Victims Seek Public Release of Documents in Archdiocese Bankruptcy

JS Online: Lawyers for sex-abuse victims in the Archdiocese of Milwaukee bankruptcy are asking the judge to make public all records involving credibly accused priests, depositions and other sealed documents, saying the move is needed to protect children.

They accuse the archdiocese of using the bankruptcy’s broad protective order, which is intended to shield victims, to deny police detectives in an ongoing investigation access to information about a now defrocked priest.

“This is exactly why the public is served by relief of the protective order,” said victims attorney Jeff Anderson, whose firm asked Bankruptcy Judge Susan V. Kelley on Friday to modify the order to allow the limited release of information, while still protecting the identities of victims.

Jerry Topczewski, chief of staff for Archbishop Jerome Listecki, said it’s the archdiocese’s policy to cooperate with civil authorities. He attributed its failure to provide information about former priest Jerome Wagner to the Fond du Lac Police Department last fall as a breakdown in internal communication involving its newly hired victims advocate.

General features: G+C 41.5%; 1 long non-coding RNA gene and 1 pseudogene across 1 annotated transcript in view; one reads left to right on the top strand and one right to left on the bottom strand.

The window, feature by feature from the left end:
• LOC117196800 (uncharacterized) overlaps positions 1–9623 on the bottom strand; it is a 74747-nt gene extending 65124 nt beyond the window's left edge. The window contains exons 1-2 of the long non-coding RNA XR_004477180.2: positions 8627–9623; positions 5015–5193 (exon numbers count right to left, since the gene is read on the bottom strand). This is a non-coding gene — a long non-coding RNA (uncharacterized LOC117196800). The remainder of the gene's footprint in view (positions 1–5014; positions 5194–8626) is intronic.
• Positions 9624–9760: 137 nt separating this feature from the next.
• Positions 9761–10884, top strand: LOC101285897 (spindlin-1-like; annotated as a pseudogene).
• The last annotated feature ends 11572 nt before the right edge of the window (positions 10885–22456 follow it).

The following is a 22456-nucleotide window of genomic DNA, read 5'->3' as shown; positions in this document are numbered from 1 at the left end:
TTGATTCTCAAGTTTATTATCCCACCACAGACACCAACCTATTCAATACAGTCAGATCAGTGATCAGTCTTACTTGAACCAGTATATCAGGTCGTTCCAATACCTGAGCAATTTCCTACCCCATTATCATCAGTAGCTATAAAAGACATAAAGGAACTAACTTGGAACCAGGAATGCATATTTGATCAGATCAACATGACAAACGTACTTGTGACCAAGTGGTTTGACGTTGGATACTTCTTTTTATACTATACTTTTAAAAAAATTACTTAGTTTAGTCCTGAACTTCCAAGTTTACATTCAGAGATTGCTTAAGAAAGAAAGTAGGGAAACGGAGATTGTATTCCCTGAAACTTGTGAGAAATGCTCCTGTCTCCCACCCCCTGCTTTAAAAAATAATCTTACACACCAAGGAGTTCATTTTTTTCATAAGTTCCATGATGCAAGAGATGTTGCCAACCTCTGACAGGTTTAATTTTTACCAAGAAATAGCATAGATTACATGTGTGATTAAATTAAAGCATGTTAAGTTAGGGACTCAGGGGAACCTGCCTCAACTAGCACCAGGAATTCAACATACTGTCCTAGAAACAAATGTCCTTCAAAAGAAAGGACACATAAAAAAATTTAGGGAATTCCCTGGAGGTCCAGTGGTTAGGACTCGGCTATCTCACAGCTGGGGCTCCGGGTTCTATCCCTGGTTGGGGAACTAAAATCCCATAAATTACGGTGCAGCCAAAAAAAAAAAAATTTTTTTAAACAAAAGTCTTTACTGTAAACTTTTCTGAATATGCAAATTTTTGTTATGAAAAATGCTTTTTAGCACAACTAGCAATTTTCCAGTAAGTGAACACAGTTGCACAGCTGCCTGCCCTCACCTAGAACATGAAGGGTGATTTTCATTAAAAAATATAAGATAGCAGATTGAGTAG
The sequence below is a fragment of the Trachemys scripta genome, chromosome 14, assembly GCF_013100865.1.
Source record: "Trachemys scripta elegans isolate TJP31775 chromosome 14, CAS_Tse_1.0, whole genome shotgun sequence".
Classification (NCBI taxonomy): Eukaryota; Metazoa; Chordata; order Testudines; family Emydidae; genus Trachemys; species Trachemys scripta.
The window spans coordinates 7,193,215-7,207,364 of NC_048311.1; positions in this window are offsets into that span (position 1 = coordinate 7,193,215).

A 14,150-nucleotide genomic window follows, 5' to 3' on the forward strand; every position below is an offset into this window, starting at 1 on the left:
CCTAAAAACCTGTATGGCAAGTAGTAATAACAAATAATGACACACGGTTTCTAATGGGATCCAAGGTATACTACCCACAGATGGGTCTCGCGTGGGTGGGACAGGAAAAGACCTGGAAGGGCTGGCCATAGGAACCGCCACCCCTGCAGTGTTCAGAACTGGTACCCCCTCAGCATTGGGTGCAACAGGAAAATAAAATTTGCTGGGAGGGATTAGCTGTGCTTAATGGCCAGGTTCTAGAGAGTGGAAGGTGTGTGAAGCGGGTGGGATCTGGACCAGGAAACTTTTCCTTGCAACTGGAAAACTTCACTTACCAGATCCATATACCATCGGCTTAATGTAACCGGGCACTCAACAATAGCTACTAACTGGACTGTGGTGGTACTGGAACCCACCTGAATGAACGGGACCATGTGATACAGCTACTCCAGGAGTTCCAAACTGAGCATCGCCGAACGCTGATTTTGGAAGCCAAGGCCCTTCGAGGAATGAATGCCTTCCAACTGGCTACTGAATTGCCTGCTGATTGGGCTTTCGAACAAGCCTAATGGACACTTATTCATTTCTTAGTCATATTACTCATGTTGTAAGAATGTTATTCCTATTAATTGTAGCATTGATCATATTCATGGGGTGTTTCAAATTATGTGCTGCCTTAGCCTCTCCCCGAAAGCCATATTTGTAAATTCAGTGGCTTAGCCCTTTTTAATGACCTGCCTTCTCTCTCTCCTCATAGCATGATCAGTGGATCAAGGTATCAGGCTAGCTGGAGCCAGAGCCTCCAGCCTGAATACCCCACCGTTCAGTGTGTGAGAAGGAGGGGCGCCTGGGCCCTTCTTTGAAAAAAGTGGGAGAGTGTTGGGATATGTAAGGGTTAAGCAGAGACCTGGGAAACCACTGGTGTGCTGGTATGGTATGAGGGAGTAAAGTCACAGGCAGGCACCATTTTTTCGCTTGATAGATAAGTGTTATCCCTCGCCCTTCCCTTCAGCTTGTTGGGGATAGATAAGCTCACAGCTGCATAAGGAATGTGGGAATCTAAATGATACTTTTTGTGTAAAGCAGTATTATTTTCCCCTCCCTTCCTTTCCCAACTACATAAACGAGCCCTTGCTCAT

“It’s in our best interest,” said Topczewski. “The bottom line is if the Fond du Lac Police Department had been directed to our attorneys, they would have gotten the documents they wanted,” he said.

Topczewski could not explain why they were not provided in the two months since the initial request. “That’s a good question,” he said.

Fond du Lac police are investigating allegations that Wagner molested a minor between 1997 and 2001, before he was restricted from ministry in 2002. He was later defrocked and appears on the archdiocese’s list of credibly accused diocesan priests.

Anderson, who has advocated for the release of church documents in lawsuits and bankruptcies around the country, says claims in the Milwaukee bankruptcy identify more than 100 accused offenders, 75 of them priests, who have not been publicly named by the archdiocese. Their identities remain under seal as part of the protective order, creating what victims have alleged is a public safety crisis — an accusation the judge has roundly rejected.

Topczewski said the majority of those priests belong to religious orders, over which the archdiocese has no authority. Victims argue that the archdiocese bears resp